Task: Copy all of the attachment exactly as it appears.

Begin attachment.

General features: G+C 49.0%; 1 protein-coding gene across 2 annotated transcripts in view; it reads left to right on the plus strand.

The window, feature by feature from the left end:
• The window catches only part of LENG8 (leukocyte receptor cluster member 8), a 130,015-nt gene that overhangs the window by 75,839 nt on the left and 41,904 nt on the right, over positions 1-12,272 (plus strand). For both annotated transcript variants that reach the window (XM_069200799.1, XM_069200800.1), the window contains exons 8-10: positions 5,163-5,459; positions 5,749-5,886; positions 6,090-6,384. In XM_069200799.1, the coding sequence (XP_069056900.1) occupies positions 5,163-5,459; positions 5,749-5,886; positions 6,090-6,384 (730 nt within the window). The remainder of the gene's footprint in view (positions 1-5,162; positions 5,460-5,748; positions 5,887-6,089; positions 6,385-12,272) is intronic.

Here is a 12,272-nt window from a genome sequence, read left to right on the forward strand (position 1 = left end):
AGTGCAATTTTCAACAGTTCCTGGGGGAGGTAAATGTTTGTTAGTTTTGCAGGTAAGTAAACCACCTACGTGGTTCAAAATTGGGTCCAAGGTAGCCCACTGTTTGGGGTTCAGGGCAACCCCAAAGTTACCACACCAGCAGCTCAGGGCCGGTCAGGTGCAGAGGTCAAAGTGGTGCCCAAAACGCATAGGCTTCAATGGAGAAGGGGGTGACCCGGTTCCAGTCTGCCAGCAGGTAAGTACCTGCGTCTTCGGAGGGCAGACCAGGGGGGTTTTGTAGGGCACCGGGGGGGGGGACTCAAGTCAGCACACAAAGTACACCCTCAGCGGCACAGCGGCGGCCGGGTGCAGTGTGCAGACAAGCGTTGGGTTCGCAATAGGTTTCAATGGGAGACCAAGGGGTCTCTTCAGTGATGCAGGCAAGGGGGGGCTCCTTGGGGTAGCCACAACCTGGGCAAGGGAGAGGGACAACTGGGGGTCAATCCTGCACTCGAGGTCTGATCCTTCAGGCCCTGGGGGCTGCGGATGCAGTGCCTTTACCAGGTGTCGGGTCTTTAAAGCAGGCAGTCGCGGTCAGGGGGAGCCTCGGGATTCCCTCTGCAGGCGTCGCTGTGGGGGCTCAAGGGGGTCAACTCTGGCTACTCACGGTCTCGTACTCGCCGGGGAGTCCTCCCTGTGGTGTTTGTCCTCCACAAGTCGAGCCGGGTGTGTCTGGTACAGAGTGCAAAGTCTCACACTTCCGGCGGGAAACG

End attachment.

General features: G+C 49.0%; 1 protein-coding gene across 2 annotated transcripts in view; it reads left to right on the plus strand.

The window, feature by feature from the left end:
• The window catches only part of LENG8 (leukocyte receptor cluster member 8), a 130,015-nt gene that overhangs the window by 75,839 nt on the left and 41,904 nt on the right, over positions 1-12,272 (plus strand). For both annotated transcript variants that reach the window (XM_069200799.1, XM_069200800.1), the window contains exons 8-10: positions 5,163-5,459; positions 5,749-5,886; positions 6,090-6,384. In XM_069200799.1, the coding sequence (XP_069056900.1) occupies positions 5,163-5,459; positions 5,749-5,886; positions 6,090-6,384 (730 nt within the window). The remainder of the gene's footprint in view (positions 1-5,162; positions 5,460-5,748; positions 5,887-6,089; positions 6,385-12,272) is intronic.

Here is a 12,272-nt window from a genome sequence, read left to right on the forward strand (position 1 = left end):
AGTGCAATTTTCAACAGTTCCTGGGGGAGGTAAATGTTTGTTAGTTTTGCAGGTAAGTAAACCACCTACGTGGTTCAAAATTGGGTCCAAGGTAGCCCACTGTTTGGGGTTCAGGGCAACCCCAAAGTTACCACACCAGCAGCTCAGGGCCGGTCAGGTGCAGAGGTCAAAGTGGTGCCCAAAACGCATAGGCTTCAATGGAGAAGGGGGTGACCCGGTTCCAGTCTGCCAGCAGGTAAGTACCTGCGTCTTCGGAGGGCAGACCAGGGGGGTTTTGTAGGGCACCGGGGGGGGGGACTCAAGTCAGCACACAAAGTACACCCTCAGCGGCACAGCGGCGGCCGGGTGCAGTGTGCAGACAAGCGTTGGGTTCGCAATAGGTTTCAATGGGAGACCAAGGGGTCTCTTCAGTGATGCAGGCAAGGGGGGGCTCCTTGGGGTAGCCACAACCTGGGCAAGGGAGAGGGACAACTGGGGGTCAATCCTGCACTCGAGGTCTGATCCTTCAGGCCCTGGGGGCTGCGGATGCAGTGCCTTTACCAGGTGTCGGGTCTTTAAAGCAGGCAGTCGCGGTCAGGGGGAGCCTCGGGATTCCCTCTGCAGGCGTCGCTGTGGGGGCTCAAGGGGGTCAACTCTGGCTACTCACGGTCTCGTACTCGCCGGGGAGTCCTCCCTGTGGTGTTTGTCCTCCACAAGTCGAGCCGGGTGTGTCTGGTACAGAGTGCAAAGTCTCACACTTCCGGCGGGAAACG